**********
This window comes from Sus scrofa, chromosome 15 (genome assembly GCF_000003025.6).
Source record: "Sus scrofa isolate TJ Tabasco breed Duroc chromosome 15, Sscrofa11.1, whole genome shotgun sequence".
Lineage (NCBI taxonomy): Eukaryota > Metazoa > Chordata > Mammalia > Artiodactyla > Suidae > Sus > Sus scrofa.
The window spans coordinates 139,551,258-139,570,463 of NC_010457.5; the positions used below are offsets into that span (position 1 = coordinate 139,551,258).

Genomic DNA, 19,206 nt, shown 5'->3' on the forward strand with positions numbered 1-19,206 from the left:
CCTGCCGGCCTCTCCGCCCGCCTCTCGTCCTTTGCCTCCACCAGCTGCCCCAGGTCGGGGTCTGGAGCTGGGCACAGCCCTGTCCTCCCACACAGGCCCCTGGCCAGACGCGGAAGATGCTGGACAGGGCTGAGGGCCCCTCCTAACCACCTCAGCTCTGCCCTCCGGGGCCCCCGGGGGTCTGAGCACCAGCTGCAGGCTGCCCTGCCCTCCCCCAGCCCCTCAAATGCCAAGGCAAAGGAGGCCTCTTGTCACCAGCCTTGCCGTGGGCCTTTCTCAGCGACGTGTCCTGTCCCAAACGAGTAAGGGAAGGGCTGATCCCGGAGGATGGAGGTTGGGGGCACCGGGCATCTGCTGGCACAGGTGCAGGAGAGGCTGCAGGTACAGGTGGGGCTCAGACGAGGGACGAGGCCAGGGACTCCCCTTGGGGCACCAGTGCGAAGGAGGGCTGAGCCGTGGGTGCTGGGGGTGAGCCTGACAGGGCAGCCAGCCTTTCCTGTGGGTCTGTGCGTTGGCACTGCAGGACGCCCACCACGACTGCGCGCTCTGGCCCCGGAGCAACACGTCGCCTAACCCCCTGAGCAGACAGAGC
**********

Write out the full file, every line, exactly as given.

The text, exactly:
This window comes from Sus scrofa, chromosome 15 (genome assembly GCF_000003025.6).
Source record: "Sus scrofa isolate TJ Tabasco breed Duroc chromosome 15, Sscrofa11.1, whole genome shotgun sequence".
Lineage (NCBI taxonomy): Eukaryota > Metazoa > Chordata > Mammalia > Artiodactyla > Suidae > Sus > Sus scrofa.
The window spans coordinates 139,551,258-139,570,463 of NC_010457.5; the positions used below are offsets into that span (position 1 = coordinate 139,551,258).

Genomic DNA, 19,206 nt, shown 5'->3' on the forward strand with positions numbered 1-19,206 from the left:
CCTGCCGGCCTCTCCGCCCGCCTCTCGTCCTTTGCCTCCACCAGCTGCCCCAGGTCGGGGTCTGGAGCTGGGCACAGCCCTGTCCTCCCACACAGGCCCCTGGCCAGACGCGGAAGATGCTGGACAGGGCTGAGGGCCCCTCCTAACCACCTCAGCTCTGCCCTCCGGGGCCCCCGGGGGTCTGAGCACCAGCTGCAGGCTGCCCTGCCCTCCCCCAGCCCCTCAAATGCCAAGGCAAAGGAGGCCTCTTGTCACCAGCCTTGCCGTGGGCCTTTCTCAGCGACGTGTCCTGTCCCAAACGAGTAAGGGAAGGGCTGATCCCGGAGGATGGAGGTTGGGGGCACCGGGCATCTGCTGGCACAGGTGCAGGAGAGGCTGCAGGTACAGGTGGGGCTCAGACGAGGGACGAGGCCAGGGACTCCCCTTGGGGCACCAGTGCGAAGGAGGGCTGAGCCGTGGGTGCTGGGGGTGAGCCTGACAGGGCAGCCAGCCTTTCCTGTGGGTCTGTGCGTTGGCACTGCAGGACGCCCACCACGACTGCGCGCTCTGGCCCCGGAGCAACACGTCGCCTAACCCCCTGAGCAGACAGAGC